Vivian Clecak Founding CEO Human Options www.humanoptions.org
At a young age, Vivian Clecak felt community come together to support her family through her father’s debilitating illness. That’s when she committed to help others in need, volunteering throughout school and attending graduate school for social work.
In 1981, while she was practicing social work in South Orange County, Clecak’s passion took her beyond the private practice. Many women were reporting serious issues of domestic violence during sessions, even though the community assumed that the newly constructed suburbs didn’t need domestic violence services. With three other women who shared her vision, Clecak incorporated Human Options and opened an emergency hotline to assess the need for a shelter in South Orange County. Working out of her car, Clecak, the organization’s founding CEO, raised awareness and funds as the hotline kept ringing. Within one year, through community grants and grass-roots fundraising events like bake sales, she opened a shelter for abused women and their children. Growing from a small agency into a countywide, multi-service program, Human Options provides education, prevention and intervention services, emergency shelters and long-term transitional housing. Clecak has spearheaded innovative programs that transcend traditional services. For example, she developed a men’s task force to advocate against domestic violence. While guiding Human Options toward growth, Clecak continues to develop herself and volunteer her time. She serves on the boards of several foundations, and has received numerous leadership awards and lifetime achievement honors from community organizations and industry associations. As Human Options expands its services to help more women, Clecak focuses on the quality of the programs. Human Options is one of only two domestic violence programs in the nation to conduct formal research to determine effectiveness. Three university research projects showed that 90 percent of women who graduate from Human Options’ shelter and the Second Step transitional program are still violence-free one year or more after graduation.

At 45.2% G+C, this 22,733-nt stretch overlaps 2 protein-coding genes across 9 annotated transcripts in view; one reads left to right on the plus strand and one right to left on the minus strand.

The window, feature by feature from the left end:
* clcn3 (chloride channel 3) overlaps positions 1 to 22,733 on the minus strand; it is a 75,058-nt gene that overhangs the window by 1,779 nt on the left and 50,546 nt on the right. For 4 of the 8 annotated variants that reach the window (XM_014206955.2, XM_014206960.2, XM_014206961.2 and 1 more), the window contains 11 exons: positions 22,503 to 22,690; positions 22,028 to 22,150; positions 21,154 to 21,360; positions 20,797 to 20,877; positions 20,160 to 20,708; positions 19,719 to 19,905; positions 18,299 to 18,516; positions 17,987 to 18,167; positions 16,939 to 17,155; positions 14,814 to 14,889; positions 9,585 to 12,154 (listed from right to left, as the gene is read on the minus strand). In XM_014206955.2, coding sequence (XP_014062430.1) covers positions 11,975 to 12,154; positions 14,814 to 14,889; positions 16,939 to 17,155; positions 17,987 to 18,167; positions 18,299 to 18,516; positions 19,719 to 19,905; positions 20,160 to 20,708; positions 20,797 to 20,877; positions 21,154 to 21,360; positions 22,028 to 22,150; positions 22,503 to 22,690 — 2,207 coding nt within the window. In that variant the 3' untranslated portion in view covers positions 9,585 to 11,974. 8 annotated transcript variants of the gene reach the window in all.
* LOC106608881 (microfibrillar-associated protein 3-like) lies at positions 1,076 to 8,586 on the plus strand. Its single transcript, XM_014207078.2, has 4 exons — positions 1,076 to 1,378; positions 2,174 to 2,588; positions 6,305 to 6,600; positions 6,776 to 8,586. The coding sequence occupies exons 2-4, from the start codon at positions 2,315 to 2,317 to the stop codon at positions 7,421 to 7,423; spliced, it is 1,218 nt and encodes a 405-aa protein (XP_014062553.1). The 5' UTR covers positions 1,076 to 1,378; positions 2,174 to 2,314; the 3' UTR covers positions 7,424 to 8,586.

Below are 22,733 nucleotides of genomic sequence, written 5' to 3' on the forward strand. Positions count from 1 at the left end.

FINALISTS Debra Miller CEO and founder CureDuchenne www.cureduchenne.org Before her son’s diagnosis, Debra Miller had never heard of Duchenne muscular dystrophy. The news that her son was afflicted with the incurable disorder inspired Miller to found CureDuchenne and persevere through formidable obstacles to support the quest for a cure.
Despite all the challenges most non-profits face, Miller has mobilized parents and forged connections with the world’s largest pharmaceutical companies, philanthropists and investors while serving as CureDuchenne’s founder and CEO. Energizing the loved ones of those afflicted with the disorder offers them hope and the opportunity to make a difference in the fight against this debilitating condition.